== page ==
How Does Grooming Help a Beaver Stay Waterproof?
Beavers enter and exit their lodges through tunnels that go underwater. You may be wondering how they stay warm if they’re constantly swimming through cold water.
The answer lies in their fur and their grooming. Beavers have a “castor gland” on the underside of their abdomen which produces oils, which the beaver then combs through its fur during grooming. That oil keeps the fur waterproof and protects the beaver from cold water as it swims.
How Warm Is It Inside a Beaver Lodge?
Studies have shown that beaver lodges stay around 32 degrees Fahrenheit, even if the outside temperatures drop much further. In fact, the outside temperature can be negative and the temperature inside a beaver lodge will often stay the same.
How Do Beavers Insulate Their Lodges?
Beavers build their lodges over bodies of water like creeks, rivers, and ponds. The lodges are constructed with sticks and branches, leaving a hole at the top for ventilation.
The beavers then insulate the lodges by packing mud in and around the sticks. When the temperature drops, the mud freezes and becomes a hard shell. That allows air and heat to stay inside the lodge.
Beaver lodges are very similar to igloos in the way they contain heat even in cold climates!
Are Beavers Less Active in Winter Months?
Beavers may be less active than normal in the winter months, but they are still active. Beavers have a need to chew wood. That means they have to leave their lodges at some point to chew trees and branches. They may also need to collect food or make repairs to their lodge.
They use tunnels in the bottom of their lodges to get in and out. These tunnels often lead to the body of water below the lodge so the beaver can swim to shore.
What Do Beavers Do in The Lodge?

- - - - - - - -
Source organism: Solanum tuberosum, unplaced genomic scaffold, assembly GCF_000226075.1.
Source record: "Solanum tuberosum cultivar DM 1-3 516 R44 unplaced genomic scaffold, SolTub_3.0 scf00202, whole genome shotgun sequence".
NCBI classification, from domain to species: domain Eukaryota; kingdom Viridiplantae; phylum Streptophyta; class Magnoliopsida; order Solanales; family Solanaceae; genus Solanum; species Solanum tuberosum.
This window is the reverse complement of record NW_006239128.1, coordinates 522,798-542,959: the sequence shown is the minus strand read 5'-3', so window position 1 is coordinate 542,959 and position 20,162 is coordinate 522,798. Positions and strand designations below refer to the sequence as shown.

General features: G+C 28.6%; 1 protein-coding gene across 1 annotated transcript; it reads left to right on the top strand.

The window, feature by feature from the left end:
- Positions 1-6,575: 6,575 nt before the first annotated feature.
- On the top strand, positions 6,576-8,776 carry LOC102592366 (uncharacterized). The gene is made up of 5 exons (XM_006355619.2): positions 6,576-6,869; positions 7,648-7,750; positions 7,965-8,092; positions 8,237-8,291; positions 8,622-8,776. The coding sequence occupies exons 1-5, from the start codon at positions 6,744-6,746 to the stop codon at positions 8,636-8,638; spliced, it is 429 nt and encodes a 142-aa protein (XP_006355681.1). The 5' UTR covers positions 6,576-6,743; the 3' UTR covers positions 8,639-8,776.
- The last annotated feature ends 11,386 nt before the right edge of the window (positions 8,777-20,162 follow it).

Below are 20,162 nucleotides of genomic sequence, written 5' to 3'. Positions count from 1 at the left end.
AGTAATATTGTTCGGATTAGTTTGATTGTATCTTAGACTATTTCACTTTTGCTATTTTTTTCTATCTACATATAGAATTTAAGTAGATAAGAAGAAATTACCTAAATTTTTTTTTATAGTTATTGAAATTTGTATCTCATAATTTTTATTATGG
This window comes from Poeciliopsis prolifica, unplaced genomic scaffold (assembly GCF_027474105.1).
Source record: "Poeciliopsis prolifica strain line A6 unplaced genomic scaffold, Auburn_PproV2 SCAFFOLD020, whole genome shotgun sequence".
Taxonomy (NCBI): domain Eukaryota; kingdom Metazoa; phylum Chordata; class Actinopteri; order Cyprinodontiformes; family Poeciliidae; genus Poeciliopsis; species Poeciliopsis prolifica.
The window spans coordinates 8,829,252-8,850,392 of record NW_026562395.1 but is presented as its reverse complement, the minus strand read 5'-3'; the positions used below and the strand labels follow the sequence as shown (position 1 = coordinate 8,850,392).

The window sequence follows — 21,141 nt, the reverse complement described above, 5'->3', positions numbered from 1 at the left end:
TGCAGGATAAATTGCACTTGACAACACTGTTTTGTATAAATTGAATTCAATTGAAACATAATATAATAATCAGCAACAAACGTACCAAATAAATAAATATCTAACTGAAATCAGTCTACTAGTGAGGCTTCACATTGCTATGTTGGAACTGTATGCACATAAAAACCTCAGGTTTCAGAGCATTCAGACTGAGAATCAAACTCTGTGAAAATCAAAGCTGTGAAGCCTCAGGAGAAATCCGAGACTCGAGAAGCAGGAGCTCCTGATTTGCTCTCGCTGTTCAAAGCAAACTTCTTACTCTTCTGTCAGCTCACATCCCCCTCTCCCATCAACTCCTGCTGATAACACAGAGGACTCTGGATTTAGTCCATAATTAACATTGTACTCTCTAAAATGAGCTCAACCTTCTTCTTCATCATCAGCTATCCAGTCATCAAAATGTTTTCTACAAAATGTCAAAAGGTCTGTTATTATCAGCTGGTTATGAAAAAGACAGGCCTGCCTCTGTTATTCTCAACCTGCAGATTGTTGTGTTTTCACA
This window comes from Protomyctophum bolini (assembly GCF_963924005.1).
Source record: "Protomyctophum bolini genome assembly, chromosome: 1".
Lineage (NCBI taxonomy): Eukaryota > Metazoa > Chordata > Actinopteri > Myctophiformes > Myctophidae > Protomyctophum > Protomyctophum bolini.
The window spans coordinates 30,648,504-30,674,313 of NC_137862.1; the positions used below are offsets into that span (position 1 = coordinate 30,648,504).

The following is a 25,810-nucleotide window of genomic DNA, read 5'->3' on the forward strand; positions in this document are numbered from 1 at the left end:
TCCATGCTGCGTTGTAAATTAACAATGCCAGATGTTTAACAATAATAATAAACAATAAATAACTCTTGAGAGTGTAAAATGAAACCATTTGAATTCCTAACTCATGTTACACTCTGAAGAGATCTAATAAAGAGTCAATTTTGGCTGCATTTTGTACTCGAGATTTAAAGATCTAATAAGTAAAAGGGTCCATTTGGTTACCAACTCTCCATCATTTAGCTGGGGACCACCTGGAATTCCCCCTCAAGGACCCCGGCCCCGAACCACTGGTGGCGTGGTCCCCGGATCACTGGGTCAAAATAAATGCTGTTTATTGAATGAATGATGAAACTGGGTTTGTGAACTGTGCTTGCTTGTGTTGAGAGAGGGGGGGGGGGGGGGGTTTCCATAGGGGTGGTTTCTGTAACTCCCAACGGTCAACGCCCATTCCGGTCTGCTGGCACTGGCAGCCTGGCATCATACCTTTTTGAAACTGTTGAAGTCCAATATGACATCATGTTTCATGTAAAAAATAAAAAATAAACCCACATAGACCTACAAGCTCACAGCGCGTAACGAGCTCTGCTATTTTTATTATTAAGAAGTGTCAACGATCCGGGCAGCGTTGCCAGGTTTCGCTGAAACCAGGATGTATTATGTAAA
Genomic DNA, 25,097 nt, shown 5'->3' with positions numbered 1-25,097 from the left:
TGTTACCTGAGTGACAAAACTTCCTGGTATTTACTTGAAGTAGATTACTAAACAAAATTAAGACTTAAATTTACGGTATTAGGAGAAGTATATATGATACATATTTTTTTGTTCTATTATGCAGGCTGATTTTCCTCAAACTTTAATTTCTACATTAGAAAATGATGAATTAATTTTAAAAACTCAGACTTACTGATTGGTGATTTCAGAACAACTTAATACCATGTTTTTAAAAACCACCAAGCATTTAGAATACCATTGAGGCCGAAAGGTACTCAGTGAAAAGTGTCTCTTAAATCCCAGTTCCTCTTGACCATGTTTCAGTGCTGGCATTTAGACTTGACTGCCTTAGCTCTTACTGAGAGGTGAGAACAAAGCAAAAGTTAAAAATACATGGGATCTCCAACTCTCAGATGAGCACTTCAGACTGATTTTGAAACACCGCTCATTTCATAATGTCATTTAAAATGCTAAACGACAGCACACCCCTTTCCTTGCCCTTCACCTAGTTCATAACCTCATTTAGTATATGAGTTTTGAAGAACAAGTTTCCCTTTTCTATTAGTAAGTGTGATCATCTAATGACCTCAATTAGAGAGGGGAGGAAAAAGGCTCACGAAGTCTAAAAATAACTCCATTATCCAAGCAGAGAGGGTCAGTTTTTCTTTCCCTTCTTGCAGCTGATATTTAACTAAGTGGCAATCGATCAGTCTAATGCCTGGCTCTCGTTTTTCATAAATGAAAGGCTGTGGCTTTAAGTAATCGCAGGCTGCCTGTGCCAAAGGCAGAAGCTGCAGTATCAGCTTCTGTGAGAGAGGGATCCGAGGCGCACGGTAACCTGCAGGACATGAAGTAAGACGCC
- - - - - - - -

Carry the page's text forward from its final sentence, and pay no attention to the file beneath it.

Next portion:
Beavers spend more time in their lodge in the winter than they do in the other months. So what do they do to pass all that time?
Two things, mainly: they eat and mate. The winter is prime mating season so the babies are born in the spring and have plenty of time to grow before the next winter arrives.
What Do Beavers Do if The Water Freezes?
It’s common for water to freeze below the beaver lodge, especially in colder parts of North America. The beavers instinctively know this can happen, which is why they plan ahead!
They accumulate plenty of food so they won’t need to leave the lodge while the ice is frozen. And inside the lodge, they construct a sleeping shelf so they don’t have to sleep directly on the ice. Think of it as a little loft made out of sticks and branches.
Do Beavers Chew Holes in The Ice?
There are anecdotal reports of beavers chewing holes in the ice to maintain their entrance and exit tunnels. They may do this if they need more food, need materials for the lodge, or just want to get out and chew.
Temperatures may drop earlier in the season than expected, and the water could freeze over before the beavers have a chance to accumulate enough food or finish their lodge. In that case, their only option is to chew a hole in the ice and get moving.